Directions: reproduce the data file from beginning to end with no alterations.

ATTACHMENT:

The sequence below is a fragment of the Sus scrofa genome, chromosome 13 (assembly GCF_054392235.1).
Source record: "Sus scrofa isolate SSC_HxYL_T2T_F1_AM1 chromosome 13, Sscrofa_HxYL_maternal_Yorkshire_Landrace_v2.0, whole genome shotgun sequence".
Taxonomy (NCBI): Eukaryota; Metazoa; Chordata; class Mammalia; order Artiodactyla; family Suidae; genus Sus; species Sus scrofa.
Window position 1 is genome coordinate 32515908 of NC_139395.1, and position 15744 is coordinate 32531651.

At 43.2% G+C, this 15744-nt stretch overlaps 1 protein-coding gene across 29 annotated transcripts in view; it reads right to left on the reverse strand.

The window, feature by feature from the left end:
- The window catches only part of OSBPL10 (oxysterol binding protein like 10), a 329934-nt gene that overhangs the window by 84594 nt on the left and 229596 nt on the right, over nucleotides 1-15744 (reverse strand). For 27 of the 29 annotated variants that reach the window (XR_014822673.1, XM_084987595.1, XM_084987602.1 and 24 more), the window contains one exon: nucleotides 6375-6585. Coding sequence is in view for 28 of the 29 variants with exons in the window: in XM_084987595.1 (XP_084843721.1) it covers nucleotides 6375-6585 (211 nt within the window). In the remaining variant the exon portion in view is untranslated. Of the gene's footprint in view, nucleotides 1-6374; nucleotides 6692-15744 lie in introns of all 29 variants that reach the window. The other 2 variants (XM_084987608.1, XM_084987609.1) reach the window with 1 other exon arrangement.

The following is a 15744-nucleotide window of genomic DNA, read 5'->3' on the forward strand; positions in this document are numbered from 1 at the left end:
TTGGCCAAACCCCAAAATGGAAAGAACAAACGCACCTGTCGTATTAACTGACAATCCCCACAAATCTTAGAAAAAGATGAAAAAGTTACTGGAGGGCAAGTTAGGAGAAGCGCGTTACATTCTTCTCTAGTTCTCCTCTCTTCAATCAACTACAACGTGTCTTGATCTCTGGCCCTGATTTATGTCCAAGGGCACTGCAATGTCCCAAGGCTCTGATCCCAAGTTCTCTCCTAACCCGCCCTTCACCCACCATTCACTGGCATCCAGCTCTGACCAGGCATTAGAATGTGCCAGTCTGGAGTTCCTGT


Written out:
The sequence below is a fragment of the Sus scrofa genome, chromosome 13 (assembly GCF_054392235.1).
Source record: "Sus scrofa isolate SSC_HxYL_T2T_F1_AM1 chromosome 13, Sscrofa_HxYL_maternal_Yorkshire_Landrace_v2.0, whole genome shotgun sequence".
Taxonomy (NCBI): Eukaryota; Metazoa; Chordata; class Mammalia; order Artiodactyla; family Suidae; genus Sus; species Sus scrofa.
Window position 1 is genome coordinate 32515908 of NC_139395.1, and position 15744 is coordinate 32531651.

At 43.2% G+C, this 15744-nt stretch overlaps 1 protein-coding gene across 29 annotated transcripts in view; it reads right to left on the reverse strand.

The window, feature by feature from the left end:
- The window catches only part of OSBPL10 (oxysterol binding protein like 10), a 329934-nt gene that overhangs the window by 84594 nt on the left and 229596 nt on the right, over nucleotides 1-15744 (reverse strand). For 27 of the 29 annotated variants that reach the window (XR_014822673.1, XM_084987595.1, XM_084987602.1 and 24 more), the window contains one exon: nucleotides 6375-6585. Coding sequence is in view for 28 of the 29 variants with exons in the window: in XM_084987595.1 (XP_084843721.1) it covers nucleotides 6375-6585 (211 nt within the window). In the remaining variant the exon portion in view is untranslated. Of the gene's footprint in view, nucleotides 1-6374; nucleotides 6692-15744 lie in introns of all 29 variants that reach the window. The other 2 variants (XM_084987608.1, XM_084987609.1) reach the window with 1 other exon arrangement.

The following is a 15744-nucleotide window of genomic DNA, read 5'->3' on the forward strand; positions in this document are numbered from 1 at the left end:
TTGGCCAAACCCCAAAATGGAAAGAACAAACGCACCTGTCGTATTAACTGACAATCCCCACAAATCTTAGAAAAAGATGAAAAAGTTACTGGAGGGCAAGTTAGGAGAAGCGCGTTACATTCTTCTCTAGTTCTCCTCTCTTCAATCAACTACAACGTGTCTTGATCTCTGGCCCTGATTTATGTCCAAGGGCACTGCAATGTCCCAAGGCTCTGATCCCAAGTTCTCTCCTAACCCGCCCTTCACCCACCATTCACTGGCATCCAGCTCTGACCAGGCATTAGAATGTGCCAGTCTGGAGTTCCTGT